Best Hotels In Venice

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You’re spoiled for choice when it comes to hotels in Venice. The city has so many of them that in 2017, authorities mooted a ban on opening any more within the center of town.
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But not all Venice hotels are created equal — especially since the traditional  Venetian style can be rather OTT for modern tastes.
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Here are the hotels doing things differently.

Villa F
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There are fancy hotels, and then there’s Villa F. A super-luxury and equally discreet retreat on Giudecca island, you’d never guess from the crumbling façade that inside is a resort so private that Angelina Jolie picked it while she was filming “The Tourist.”
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What was once a guesthouse for artists and aesthetes — Italian bard Gabriele D’Annunzio was among the regulars — has been transformed by Francesca Bortolotto Possati, owner of the iconic Bauer Hotel (see below), into a bucolic haven with 11played-down, rustic suites set around meadow-style gardens, complete with meditation pool.
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Those in the main building have spectacular views of St Mark’s Square and Dorsoduro, and the service is equally flamboyant, with butlers and a free shuttle to San Marco every half hour. But it has a conscience, too: Full-size bathroom amenities are made especially for Possati by the organic lab at the Giudecca women’s prison.
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JW Marriott Resort & Spa
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Private islands were made for this: A sprawling, top-notch resort balancing on the lagoon behind Giudecca, and a 15-minute boat ride from St Mark’s Square.
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Marriott bought the 16-hectare site — a former sanatorium — and quickly turned it into the city’s most peaceful resort, opening in 2015 with grounds filled with trees, olive groves and vegetable gardens (serving the restaurant), and even a chapel repurposed as a wedding venue.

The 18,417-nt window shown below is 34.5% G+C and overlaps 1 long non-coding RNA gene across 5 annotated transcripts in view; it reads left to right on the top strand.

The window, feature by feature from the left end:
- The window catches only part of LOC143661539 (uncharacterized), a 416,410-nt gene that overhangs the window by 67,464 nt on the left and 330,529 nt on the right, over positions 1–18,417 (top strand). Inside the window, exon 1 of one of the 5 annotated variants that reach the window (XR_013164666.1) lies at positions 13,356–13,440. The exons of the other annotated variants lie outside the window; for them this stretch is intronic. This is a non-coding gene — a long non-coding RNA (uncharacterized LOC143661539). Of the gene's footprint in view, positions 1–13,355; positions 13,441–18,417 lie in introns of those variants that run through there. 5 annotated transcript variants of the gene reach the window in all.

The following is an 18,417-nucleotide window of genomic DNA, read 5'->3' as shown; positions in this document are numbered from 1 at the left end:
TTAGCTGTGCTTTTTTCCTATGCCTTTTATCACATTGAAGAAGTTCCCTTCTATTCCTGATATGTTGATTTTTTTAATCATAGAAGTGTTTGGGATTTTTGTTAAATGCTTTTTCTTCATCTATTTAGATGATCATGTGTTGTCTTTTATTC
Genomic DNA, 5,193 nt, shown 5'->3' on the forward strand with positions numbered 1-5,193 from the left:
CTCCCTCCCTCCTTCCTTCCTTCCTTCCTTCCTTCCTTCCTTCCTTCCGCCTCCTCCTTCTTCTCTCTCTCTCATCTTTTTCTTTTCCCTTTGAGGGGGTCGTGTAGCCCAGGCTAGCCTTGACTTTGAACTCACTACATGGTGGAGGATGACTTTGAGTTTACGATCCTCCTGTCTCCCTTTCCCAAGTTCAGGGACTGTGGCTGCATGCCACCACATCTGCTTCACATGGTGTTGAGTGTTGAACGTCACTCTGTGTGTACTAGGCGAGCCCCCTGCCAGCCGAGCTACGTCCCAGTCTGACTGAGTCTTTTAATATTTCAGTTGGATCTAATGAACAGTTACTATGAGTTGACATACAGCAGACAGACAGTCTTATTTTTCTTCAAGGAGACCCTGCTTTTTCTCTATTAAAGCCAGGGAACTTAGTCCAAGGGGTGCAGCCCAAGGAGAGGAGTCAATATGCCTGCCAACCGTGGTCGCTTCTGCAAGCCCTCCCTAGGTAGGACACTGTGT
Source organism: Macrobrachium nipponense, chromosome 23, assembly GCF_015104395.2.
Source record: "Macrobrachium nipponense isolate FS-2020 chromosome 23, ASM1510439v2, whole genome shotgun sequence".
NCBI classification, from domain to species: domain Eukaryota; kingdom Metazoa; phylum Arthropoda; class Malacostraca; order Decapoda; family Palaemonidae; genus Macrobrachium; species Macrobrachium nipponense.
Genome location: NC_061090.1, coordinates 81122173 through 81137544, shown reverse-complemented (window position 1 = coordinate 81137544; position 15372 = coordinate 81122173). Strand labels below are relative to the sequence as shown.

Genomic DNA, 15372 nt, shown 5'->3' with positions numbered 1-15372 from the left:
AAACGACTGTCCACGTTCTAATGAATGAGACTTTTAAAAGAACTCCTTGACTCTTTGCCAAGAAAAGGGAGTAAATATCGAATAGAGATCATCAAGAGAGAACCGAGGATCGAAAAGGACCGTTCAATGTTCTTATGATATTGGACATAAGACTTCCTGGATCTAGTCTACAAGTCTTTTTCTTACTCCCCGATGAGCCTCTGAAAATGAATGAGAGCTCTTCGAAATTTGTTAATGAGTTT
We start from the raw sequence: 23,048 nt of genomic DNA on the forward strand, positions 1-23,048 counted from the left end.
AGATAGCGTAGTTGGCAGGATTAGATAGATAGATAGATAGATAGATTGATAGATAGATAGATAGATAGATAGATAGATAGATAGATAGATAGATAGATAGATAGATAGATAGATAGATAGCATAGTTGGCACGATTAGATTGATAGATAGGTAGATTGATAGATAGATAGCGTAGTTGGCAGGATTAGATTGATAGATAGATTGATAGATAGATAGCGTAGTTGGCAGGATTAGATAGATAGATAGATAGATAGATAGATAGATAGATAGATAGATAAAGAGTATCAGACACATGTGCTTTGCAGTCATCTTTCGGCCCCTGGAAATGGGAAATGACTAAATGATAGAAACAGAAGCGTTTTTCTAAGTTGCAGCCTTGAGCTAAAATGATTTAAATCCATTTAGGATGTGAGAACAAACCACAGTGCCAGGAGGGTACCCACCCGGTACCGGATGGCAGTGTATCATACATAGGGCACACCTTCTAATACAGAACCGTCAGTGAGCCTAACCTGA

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The 266 rooms are designed by Matteo Thun, the spa’s the largest in Venice, the rooftop pool overlooks the city’s distant spires, and restaurant Dopolavoro is Michelin-starred.
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With all that on offer, you may not be so keen to take the free shuttle into town. Understandable.
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Hotel Danieli
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Few hotels can match the Danieli — an icon for all the right reasons. Composed of three buildings, the hotel is centered around the 14th -century palace of Doge Dandolo– who built his home next to his office, the Palazzo Ducale.
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With columns, coffered roof and monumental fireplace intact, there’s no fancier lobby or bar area in town; and the guestrooms in the main building are equally impressive.
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The two modern buildings are nothing to be sniffed at, however, having undergone refurbishments by Jacques Garcia and Pierre Yves Rochon.
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Since it’s a Luxury Collection hotel, if you’re a points person, staying here lets you earn with Marriott (or Starwood, until the schemes are merged). But there are better reasons to stay at the Danieli — from the glorious old-school concierge desk to the rooftop restaurant with 270-degree views from the prisons of the Doge’s Palace to the lagoon and Riva degli Schiavoni all the way to Sant’Elena and the Lido.
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Bauer